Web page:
Fast. Easy. Free.
If you’re looking for a place to start messing around with virtual machines, then keep reading.
And what you’ll learn is VirtualBox software is a popular free virtual machine program that you can download and install on Mac, Windows, or Linux.
But the best part – you don’t have to be an expert to install and use it.
All it takes is going to the download page (link is below), finding the right version for your desktop OS, and then downloading and running the install file.
Don’t worry, I’ll share a VirtualBox tutorial video with you in a minute but first, let’s look at 5 ways VirtualBox is used…
5 Ways to Use Oracle VirtualBox Software
We’re going to quickly review several popular ways that people use VirtualBox to build VMs:
- Setup full-stack DEV environments.
- Create product demos and share OVAs.
- Run Android OS for developing mobile apps.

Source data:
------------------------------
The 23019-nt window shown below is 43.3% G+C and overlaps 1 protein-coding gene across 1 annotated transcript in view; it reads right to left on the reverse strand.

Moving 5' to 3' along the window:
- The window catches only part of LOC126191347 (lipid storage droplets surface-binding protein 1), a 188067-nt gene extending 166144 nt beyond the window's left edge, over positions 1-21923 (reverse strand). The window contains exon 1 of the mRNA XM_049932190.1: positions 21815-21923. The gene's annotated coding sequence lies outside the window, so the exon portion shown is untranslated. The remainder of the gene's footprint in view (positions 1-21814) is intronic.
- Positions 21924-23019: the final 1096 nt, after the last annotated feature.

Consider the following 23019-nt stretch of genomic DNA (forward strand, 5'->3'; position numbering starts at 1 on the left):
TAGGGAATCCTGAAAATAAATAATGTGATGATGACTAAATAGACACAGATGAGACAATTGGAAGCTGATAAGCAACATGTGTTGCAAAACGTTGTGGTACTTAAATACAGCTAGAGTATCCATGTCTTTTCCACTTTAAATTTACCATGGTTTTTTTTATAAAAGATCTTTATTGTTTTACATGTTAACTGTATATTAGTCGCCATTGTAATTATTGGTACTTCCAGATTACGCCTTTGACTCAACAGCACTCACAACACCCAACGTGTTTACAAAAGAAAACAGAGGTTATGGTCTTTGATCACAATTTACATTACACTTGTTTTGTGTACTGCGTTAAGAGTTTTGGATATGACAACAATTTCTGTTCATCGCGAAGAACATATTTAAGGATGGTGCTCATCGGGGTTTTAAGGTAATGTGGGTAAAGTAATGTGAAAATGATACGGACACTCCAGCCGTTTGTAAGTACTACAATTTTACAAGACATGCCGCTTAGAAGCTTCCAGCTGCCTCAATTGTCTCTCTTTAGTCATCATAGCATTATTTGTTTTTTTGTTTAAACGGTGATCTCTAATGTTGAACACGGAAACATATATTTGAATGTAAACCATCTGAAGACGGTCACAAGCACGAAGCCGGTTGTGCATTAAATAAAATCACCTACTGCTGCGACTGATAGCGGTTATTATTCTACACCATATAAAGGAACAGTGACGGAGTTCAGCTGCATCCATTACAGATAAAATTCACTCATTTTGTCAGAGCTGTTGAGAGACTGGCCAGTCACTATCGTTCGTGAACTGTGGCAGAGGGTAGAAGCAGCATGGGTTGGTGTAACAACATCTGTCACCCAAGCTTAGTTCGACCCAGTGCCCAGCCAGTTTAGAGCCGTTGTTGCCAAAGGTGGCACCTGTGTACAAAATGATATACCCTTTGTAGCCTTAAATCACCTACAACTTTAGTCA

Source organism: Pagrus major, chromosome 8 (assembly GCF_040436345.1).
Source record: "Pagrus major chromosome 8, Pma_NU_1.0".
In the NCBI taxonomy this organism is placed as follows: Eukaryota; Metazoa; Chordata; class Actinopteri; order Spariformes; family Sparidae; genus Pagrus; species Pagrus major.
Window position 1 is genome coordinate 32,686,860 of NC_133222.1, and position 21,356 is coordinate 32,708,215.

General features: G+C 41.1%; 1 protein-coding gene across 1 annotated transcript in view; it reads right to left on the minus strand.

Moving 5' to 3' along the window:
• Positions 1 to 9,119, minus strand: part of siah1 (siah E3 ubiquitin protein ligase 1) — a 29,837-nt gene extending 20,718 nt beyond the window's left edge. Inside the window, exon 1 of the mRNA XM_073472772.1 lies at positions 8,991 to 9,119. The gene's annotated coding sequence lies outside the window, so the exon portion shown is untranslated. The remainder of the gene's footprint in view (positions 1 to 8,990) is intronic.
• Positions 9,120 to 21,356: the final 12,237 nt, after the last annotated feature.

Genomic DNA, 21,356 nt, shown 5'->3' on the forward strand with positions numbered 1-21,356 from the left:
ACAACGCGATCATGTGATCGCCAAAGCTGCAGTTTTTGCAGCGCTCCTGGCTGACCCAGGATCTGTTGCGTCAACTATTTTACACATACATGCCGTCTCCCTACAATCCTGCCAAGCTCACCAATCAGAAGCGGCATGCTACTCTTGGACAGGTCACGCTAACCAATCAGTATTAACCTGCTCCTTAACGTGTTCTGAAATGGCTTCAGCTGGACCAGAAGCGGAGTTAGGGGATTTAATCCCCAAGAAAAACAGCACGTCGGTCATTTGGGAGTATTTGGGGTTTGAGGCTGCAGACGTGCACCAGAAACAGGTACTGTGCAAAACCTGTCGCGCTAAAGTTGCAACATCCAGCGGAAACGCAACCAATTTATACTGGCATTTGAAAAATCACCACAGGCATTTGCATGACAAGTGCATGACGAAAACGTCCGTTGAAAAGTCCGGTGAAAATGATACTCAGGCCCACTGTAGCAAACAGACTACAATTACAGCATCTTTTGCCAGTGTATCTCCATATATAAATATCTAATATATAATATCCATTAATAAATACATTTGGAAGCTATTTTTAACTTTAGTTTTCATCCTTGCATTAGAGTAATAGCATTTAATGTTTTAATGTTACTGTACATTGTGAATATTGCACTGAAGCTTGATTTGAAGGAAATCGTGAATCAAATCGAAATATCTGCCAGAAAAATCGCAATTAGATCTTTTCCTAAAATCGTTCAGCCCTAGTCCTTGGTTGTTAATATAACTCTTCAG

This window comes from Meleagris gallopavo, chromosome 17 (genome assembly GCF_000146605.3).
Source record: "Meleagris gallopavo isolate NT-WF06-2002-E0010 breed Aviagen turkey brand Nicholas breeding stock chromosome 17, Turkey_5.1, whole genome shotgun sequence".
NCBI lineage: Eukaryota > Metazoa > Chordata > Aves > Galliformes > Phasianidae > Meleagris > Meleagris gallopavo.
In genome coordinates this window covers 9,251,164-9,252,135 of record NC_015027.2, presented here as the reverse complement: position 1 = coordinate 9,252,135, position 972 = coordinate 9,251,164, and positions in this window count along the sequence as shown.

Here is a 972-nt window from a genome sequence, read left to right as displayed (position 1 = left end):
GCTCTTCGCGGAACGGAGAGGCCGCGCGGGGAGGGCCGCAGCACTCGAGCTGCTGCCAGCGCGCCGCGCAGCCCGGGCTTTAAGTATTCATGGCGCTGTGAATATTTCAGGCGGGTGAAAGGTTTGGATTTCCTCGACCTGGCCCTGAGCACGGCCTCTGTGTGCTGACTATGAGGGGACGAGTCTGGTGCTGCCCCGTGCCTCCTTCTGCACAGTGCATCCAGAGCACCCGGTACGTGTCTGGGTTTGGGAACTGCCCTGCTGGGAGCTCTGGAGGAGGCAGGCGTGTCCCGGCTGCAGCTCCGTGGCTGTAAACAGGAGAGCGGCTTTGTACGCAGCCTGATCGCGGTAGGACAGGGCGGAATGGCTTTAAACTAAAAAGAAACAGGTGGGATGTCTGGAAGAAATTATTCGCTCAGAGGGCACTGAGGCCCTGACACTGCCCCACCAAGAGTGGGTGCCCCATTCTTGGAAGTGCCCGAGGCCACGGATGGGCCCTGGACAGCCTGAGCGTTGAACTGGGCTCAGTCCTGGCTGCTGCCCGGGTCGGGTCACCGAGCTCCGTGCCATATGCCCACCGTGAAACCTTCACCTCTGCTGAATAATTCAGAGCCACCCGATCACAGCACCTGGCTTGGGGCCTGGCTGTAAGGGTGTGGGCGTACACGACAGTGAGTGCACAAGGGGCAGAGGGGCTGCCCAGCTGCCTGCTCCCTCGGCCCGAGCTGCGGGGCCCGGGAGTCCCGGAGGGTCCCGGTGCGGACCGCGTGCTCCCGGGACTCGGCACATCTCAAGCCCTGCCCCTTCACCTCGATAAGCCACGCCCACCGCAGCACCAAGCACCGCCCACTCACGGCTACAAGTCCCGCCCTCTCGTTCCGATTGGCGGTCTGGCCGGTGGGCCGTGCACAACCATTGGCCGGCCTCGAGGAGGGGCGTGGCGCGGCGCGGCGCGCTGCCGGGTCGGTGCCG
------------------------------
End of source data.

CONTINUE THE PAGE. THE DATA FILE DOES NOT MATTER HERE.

- Setup training Labs to learn new technologies.
- Geek out in their software and operating system test labs.
#1. Software Developers
VirtualBox is used quite a bit by software developers to build and run software development environments straight from their working desktop or laptop.
Here’s why using a portable VM software that runs locally is cool versus a hypervisor that runs on server infrastructure like Nutanix.
Because if you’re a developer, imagine you no longer need to wait around days for a SysAdmin to deploy VMs so you can start working.
And to make things even better, once you have a VM image built and configured, you can install any application or middleware you need.
Here’s where it gets really cool. Once you have your images all set, you can then clone them or take point-in-time snapshots.